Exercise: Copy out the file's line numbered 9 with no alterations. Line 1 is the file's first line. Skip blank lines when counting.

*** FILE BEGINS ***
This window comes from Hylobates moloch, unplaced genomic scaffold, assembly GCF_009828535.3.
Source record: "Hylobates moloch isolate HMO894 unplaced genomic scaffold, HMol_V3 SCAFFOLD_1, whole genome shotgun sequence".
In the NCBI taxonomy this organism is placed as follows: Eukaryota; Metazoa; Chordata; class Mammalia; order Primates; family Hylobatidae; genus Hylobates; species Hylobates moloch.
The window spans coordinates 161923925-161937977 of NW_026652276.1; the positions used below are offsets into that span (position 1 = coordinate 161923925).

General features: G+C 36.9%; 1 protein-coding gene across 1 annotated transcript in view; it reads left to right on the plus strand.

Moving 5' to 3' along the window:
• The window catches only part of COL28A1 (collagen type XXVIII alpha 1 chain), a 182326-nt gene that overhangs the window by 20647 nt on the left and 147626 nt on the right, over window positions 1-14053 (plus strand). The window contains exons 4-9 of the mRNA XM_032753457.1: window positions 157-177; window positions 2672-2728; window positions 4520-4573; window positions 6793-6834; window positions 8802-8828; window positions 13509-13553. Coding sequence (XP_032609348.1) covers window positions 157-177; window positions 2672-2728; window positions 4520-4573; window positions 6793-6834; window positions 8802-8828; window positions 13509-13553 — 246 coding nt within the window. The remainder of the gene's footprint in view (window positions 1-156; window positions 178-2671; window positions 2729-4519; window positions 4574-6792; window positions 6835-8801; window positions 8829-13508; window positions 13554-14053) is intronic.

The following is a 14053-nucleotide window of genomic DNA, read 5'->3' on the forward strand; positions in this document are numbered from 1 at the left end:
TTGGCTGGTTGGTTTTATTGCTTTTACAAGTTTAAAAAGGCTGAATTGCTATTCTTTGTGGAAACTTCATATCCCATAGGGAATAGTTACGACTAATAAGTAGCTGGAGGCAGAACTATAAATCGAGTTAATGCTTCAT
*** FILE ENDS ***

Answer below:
TTGGCTGGTTGGTTTTATTGCTTTTACAAGTTTAAAAAGGCTGAATTGCTATTCTTTGTGGAAACTTCATATCCCATAGGGAATAGTTACGACTAATAAGTAGCTGGAGGCAGAACTATAAATCGAGTTAATGCTTCAT